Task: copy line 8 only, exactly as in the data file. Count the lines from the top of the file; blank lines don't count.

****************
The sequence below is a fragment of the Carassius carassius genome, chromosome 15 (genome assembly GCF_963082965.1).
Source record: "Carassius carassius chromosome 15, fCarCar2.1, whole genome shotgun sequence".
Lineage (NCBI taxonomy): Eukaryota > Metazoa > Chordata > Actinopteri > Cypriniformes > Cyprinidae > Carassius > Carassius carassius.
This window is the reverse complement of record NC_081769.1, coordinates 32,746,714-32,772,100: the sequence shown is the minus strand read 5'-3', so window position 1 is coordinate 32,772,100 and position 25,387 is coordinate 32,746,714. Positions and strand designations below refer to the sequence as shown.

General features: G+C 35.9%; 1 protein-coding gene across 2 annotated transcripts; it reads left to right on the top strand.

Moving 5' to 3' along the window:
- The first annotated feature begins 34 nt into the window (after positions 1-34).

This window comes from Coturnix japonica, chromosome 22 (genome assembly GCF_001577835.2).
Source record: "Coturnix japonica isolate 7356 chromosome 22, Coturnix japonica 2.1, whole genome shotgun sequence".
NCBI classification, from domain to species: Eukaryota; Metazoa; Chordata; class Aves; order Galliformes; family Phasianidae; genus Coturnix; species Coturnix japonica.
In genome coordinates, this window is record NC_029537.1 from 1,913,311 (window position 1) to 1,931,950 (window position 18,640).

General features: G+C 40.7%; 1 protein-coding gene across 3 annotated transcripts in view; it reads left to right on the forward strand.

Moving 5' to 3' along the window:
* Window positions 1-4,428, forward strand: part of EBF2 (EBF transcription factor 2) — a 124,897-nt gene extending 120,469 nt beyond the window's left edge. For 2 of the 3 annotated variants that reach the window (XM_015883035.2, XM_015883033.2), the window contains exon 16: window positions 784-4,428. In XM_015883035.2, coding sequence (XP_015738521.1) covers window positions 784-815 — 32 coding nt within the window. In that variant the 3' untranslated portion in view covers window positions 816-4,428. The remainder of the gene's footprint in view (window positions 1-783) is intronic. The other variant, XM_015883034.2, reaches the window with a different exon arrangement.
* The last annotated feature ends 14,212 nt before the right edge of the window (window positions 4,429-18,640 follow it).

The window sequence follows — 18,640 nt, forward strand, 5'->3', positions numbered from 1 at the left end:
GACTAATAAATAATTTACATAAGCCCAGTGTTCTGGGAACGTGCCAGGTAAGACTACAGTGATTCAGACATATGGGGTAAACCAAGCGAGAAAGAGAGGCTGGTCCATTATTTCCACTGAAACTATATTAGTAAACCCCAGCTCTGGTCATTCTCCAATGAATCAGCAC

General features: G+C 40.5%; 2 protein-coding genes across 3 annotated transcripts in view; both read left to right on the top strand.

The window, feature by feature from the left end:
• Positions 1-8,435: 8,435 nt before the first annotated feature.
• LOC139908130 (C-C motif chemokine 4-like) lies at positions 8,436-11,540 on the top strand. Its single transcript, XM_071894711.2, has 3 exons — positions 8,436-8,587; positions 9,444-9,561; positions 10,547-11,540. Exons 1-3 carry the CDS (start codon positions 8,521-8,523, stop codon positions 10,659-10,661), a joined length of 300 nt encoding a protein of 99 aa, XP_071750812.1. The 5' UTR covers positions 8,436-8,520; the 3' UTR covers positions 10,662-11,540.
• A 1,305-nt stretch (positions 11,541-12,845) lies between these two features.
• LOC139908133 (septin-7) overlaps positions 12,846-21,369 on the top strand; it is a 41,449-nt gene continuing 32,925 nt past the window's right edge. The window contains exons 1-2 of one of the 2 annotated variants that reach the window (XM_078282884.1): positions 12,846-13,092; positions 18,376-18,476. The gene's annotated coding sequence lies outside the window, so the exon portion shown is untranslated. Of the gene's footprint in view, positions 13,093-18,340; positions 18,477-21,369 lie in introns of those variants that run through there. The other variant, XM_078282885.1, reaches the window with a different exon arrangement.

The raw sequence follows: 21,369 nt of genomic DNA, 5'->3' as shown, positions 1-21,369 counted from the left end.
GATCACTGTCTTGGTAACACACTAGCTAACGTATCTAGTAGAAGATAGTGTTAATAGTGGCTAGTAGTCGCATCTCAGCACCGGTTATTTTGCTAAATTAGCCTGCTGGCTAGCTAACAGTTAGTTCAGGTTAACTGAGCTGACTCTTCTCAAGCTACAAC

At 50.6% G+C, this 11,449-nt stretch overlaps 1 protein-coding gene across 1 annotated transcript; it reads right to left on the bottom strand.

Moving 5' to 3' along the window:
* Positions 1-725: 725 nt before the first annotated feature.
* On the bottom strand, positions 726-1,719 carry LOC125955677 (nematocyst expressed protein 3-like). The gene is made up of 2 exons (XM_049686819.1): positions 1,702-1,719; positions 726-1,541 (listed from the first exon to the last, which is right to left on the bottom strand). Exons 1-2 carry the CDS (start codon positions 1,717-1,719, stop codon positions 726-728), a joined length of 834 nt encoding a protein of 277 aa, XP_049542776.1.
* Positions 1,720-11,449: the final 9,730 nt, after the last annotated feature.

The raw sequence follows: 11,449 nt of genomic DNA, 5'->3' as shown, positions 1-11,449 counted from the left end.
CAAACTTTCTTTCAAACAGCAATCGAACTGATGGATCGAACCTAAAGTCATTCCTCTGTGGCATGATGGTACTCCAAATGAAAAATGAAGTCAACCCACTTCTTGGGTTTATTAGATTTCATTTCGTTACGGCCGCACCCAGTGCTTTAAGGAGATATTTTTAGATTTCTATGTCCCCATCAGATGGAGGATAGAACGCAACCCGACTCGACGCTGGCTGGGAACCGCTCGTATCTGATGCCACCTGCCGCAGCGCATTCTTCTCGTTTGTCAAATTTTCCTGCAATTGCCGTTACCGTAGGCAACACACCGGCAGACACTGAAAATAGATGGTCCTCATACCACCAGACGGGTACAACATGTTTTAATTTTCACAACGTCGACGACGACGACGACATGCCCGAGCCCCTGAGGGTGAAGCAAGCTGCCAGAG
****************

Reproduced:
This window comes from Coturnix japonica, chromosome 22 (genome assembly GCF_001577835.2).